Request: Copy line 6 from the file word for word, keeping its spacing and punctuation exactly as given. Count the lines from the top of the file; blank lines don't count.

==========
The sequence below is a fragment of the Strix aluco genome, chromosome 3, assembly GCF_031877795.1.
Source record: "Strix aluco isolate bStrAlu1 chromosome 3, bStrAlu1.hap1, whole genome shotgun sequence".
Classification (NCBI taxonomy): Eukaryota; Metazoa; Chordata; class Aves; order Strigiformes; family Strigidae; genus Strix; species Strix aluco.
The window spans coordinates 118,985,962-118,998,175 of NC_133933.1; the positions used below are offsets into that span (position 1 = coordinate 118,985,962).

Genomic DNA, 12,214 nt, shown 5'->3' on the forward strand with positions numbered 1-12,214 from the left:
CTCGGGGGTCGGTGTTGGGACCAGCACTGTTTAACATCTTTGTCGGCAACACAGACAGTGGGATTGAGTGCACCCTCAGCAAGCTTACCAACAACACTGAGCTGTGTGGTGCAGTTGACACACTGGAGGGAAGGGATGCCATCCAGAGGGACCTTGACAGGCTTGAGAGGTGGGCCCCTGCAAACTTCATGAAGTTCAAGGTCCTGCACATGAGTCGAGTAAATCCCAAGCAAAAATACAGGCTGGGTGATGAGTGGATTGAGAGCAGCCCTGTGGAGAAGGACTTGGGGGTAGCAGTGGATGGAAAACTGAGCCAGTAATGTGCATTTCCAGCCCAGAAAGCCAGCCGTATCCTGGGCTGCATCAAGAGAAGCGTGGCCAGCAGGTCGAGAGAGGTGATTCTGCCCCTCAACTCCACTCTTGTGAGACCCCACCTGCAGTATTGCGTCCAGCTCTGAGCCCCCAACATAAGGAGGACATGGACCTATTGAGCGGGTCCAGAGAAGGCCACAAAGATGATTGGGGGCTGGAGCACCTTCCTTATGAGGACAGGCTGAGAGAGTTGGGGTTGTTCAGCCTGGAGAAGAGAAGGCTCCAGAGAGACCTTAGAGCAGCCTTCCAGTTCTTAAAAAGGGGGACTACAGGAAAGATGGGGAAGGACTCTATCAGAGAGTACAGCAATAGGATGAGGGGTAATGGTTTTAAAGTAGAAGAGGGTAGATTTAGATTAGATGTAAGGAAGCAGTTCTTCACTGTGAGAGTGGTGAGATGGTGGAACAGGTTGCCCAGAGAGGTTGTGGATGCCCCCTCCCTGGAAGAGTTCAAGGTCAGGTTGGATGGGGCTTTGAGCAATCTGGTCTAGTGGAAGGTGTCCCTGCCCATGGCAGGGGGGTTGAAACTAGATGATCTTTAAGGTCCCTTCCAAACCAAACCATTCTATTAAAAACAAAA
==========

CTCGGGGGTCGGTGTTGGGACCAGCACTGTTTAACATCTTTGTCGGCAACACAGACAGTGGGATTGAGTGCACCCTCAGCAAGCTTACCAACAACACTGAGCTGTGTGGTGCAGTTGACACACTGGAGGGAAGGGATGCCATCCAGAGGGACCTTGACAGGCTTGAGAGGTGGGCCCCTGCAAACTTCATGAAGTTCAAGGTCCTGCACATGAGTCGAGTAAATCCCAAGCAAAAATACAGGCTGGGTGATGAGTGGATTGAGAGCAGCCCTGTGGAGAAGGACTTGGGGGTAGCAGTGGATGGAAAACTGAGCCAGTAATGTGCATTTCCAGCCCAGAAAGCCAGCCGTATCCTGGGCTGCATCAAGAGAAGCGTGGCCAGCAGGTCGAGAGAGGTGATTCTGCCCCTCAACTCCACTCTTGTGAGACCCCACCTGCAGTATTGCGTCCAGCTCTGAGCCCCCAACATAAGGAGGACATGGACCTATTGAGCGGGTCCAGAGAAGGCCACAAAGATGATTGGGGGCTGGAGCACCTTCCTTATGAGGACAGGCTGAGAGAGTTGGGGTTGTTCAGCCTGGAGAAGAGAAGGCTCCAGAGAGACCTTAGAGCAGCCTTCCAGTTCTTAAAAAGGGGGACTACAGGAAAGATGGGGAAGGACTCTATCAGAGAGTACAGCAATAGGATGAGGGGTAATGGTTTTAAAGTAGAAGAGGGTAGATTTAGATTAGATGTAAGGAAGCAGTTCTTCACTGTGAGAGTGGTGAGATGGTGGAACAGGTTGCCCAGAGAGGTTGTGGATGCCCCCTCCCTGGAAGAGTTCAAGGTCAGGTTGGATGGGGCTTTGAGCAATCTGGTCTAGTGGAAGGTGTCCCTGCCCATGGCAGGGGGGTTGAAACTAGATGATCTTTAAGGTCCCTTCCAAACCAAACCATTCTATTAAAAACAAAA